K correction plots
Since we do not cover the entire spectral range of galaxies we observe,
to compare the measurement of galaxies at z ~ 1 with galaxies in
the Nearby Universe, we must use K-corrections.
Put simply, K-corrections allow transforming the observed measurements
at a redshift z, into a standard measurement at redshift zero, which we
call as the rest-frame. This correction depends on the filter that was
used for the observations, the filter used as a rest-frame standard,
the shape of the spectral energy distribution (SED) of the galaxy, and
the redshift (for a more detailed explanation on what are
K-corrections please read
this article by D. Hogg et al.).
In the following series of plots we calculate for each redshift, the
convolution between a subset of Kinney et al. (1996) template SEDs and
the CFHT 12k X 8k filters used for DEEP2. The colours of "template"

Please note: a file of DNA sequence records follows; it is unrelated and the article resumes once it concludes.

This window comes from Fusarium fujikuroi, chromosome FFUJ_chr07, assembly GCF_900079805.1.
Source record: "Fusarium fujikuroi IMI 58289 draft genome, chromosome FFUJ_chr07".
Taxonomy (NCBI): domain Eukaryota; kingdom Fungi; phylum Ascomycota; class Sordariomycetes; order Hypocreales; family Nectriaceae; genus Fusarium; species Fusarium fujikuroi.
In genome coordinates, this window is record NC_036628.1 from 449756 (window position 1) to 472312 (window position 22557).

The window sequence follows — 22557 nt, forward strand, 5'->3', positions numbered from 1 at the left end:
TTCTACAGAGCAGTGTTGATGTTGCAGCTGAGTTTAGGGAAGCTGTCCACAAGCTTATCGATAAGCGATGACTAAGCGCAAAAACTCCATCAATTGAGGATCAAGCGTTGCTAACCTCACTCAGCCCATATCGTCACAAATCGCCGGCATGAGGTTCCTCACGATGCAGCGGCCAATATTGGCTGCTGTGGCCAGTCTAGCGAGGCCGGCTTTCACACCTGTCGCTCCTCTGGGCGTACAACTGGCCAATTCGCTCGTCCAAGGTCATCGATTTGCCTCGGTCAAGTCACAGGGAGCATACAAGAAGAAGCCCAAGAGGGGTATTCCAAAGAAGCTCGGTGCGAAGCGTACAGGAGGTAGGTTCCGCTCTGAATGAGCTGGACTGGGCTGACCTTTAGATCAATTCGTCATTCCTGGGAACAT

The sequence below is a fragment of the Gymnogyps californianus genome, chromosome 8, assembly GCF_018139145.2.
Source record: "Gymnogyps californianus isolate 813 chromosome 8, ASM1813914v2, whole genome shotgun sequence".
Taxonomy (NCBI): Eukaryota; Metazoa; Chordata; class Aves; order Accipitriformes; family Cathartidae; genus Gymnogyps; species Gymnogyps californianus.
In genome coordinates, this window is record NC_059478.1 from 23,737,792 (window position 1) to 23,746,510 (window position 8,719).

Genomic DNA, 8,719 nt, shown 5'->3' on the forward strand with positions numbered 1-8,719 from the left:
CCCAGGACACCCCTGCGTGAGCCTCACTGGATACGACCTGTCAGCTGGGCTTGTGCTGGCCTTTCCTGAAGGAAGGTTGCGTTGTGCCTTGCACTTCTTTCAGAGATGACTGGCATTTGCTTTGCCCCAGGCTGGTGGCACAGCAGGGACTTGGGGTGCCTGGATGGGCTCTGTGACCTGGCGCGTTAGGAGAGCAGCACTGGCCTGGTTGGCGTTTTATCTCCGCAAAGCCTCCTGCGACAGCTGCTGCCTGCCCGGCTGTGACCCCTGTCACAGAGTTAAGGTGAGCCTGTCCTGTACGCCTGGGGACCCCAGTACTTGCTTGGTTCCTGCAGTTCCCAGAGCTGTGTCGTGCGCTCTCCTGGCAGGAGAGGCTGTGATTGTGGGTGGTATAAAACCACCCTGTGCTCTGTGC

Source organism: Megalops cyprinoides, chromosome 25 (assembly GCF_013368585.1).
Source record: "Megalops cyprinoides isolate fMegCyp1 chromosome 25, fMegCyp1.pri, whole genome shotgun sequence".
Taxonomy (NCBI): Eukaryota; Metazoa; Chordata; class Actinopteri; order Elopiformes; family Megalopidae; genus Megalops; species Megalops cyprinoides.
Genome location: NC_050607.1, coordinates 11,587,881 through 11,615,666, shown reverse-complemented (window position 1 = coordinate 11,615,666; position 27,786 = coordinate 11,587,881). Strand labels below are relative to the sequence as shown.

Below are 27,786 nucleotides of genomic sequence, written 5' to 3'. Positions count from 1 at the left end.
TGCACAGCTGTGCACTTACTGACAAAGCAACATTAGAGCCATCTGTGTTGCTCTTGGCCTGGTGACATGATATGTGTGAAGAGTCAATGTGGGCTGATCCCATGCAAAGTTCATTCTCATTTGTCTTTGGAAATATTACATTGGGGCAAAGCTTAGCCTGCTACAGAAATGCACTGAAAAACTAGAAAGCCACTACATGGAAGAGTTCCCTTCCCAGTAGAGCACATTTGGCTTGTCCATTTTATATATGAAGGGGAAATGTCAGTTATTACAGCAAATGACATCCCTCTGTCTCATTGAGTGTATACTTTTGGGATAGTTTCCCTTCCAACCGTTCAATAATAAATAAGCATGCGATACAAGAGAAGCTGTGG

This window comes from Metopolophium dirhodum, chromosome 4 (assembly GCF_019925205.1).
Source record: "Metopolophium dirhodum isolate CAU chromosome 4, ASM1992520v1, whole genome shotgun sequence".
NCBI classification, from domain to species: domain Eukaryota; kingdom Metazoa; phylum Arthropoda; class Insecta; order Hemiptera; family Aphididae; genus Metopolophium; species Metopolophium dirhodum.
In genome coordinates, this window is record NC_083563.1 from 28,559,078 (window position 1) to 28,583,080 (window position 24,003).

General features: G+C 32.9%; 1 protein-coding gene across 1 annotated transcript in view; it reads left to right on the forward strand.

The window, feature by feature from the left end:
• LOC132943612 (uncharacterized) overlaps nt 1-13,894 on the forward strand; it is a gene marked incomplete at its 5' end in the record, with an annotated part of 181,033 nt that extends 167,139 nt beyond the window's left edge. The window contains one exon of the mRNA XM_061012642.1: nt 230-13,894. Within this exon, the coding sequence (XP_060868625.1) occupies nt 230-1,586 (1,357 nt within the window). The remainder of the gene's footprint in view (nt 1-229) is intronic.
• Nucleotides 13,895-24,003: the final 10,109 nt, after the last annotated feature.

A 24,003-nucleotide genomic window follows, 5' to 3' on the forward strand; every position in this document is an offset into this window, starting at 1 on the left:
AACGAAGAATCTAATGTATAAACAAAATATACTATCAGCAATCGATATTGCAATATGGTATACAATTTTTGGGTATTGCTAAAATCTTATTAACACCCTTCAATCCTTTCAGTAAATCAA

galaxies are a function of the synthetic
U-B (Johnson) colour at redshift zero. If you are using a Netscape browser,
the rest-frame colours will be printed on the bottom of the browser
(unfortunately this feature does not work on Mozilla).
Each of the columns represents:
The rest frame U-B and absolute B magnitude are calculated using the
Johnson response curves adopted by Fukugita, Ichikawa and Shimasaku, PASP, 107,
The plots were calculated for
- the (B-R), (R-I) colours. Also shown are DEEP2 galaxies with
redshifts within 0.02 (grey dots) and 0.01 (black dots)
from the nominal panel redshift.
- the rest frame U-B as a function of observed (B-R).
- the rest frame U-B as a function of observed (R-I).
- The fourth column shows the K-correction that
converts R(z observed) into B(z=0) as a function of the observed (B-R).
- The fifth column shows the K correction that
converts R(z observed) into B(z=0) but now as a function of the
- the limiting absolute B magnitude as a function of rest fram U-B.
The adopted apparent magnitude limit (which is fixed) is R=24.1 (AB) or
Last modified: Mon Nov 3 15:55:54 2003